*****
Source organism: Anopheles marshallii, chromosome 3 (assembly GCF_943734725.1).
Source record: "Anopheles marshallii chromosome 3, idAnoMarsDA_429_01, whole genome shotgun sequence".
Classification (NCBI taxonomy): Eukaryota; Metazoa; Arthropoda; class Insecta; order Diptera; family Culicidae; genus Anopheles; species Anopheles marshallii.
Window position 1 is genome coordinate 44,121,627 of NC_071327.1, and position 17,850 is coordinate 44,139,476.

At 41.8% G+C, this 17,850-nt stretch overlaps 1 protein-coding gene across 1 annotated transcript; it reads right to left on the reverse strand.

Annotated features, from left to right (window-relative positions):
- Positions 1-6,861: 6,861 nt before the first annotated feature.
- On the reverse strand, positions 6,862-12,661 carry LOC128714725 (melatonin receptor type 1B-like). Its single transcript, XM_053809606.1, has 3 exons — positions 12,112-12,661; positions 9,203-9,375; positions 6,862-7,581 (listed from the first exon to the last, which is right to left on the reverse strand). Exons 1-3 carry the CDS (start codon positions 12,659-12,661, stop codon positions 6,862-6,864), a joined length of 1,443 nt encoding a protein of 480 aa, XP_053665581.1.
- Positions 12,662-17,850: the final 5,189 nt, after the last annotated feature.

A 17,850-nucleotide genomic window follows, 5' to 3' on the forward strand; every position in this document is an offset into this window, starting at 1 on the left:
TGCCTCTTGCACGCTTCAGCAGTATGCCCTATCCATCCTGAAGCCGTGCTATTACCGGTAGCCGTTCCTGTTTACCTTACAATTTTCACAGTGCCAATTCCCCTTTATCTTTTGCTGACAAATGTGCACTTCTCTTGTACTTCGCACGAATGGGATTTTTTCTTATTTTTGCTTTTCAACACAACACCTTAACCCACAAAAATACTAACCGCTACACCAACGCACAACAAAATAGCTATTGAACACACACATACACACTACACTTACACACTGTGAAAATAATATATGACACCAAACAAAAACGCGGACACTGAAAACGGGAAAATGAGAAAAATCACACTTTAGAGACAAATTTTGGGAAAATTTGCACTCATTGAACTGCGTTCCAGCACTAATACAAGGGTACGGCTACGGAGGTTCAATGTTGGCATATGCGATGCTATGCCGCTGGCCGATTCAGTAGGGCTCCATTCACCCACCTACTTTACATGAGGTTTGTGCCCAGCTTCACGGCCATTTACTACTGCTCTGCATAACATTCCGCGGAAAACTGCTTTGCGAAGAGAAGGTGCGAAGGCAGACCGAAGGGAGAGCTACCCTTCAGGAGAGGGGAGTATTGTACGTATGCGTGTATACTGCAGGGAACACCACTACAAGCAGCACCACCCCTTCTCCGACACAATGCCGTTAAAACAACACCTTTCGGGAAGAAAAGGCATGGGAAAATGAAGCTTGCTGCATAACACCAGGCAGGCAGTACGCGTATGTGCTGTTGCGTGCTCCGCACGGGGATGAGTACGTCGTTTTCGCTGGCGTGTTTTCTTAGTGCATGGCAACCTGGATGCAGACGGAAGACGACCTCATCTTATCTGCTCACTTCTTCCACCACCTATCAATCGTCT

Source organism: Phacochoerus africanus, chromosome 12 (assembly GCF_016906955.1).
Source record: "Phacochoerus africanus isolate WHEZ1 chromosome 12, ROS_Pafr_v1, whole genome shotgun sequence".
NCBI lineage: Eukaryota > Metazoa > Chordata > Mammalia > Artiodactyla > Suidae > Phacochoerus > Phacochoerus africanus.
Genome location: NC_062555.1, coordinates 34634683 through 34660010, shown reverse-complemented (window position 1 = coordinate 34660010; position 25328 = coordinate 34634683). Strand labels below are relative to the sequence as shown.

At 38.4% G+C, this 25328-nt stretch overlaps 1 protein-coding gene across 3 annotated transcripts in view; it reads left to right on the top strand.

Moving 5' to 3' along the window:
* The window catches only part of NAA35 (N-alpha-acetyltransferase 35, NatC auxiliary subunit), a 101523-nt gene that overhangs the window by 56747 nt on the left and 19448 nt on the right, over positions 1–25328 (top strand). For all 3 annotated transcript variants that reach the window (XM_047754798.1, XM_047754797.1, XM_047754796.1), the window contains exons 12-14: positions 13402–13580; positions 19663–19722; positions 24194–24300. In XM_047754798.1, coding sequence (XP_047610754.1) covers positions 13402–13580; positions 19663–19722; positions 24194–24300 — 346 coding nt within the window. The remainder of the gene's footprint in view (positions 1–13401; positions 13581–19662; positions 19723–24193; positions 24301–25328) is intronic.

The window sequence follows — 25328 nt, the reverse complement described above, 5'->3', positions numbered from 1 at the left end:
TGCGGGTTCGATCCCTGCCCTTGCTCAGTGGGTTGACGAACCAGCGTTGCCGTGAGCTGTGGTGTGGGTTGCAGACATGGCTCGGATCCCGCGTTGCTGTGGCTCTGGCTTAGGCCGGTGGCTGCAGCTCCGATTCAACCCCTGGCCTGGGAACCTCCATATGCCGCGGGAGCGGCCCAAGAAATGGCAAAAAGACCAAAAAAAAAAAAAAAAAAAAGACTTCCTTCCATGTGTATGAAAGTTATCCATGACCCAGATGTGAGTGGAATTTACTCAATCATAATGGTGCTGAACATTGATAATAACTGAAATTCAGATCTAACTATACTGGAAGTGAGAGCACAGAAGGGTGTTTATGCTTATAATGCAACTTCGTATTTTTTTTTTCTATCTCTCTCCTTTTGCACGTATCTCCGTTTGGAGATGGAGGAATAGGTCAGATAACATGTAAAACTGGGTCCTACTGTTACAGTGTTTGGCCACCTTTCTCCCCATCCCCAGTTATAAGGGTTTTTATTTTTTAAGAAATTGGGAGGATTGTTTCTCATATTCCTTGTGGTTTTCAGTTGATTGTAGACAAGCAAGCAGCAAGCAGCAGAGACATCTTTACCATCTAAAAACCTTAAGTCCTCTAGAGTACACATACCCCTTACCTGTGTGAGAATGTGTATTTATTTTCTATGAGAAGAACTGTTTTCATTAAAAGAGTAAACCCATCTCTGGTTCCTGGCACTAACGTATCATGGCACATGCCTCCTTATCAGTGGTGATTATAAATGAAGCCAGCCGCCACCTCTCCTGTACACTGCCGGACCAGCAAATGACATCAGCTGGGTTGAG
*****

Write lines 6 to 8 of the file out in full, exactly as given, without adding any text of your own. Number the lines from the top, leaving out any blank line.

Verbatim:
Annotated features, from left to right (window-relative positions):
- Positions 1-6,861: 6,861 nt before the first annotated feature.
- On the reverse strand, positions 6,862-12,661 carry LOC128714725 (melatonin receptor type 1B-like). Its single transcript, XM_053809606.1, has 3 exons — positions 12,112-12,661; positions 9,203-9,375; positions 6,862-7,581 (listed from the first exon to the last, which is right to left on the reverse strand). Exons 1-3 carry the CDS (start codon positions 12,659-12,661, stop codon positions 6,862-6,864), a joined length of 1,443 nt encoding a protein of 480 aa, XP_053665581.1.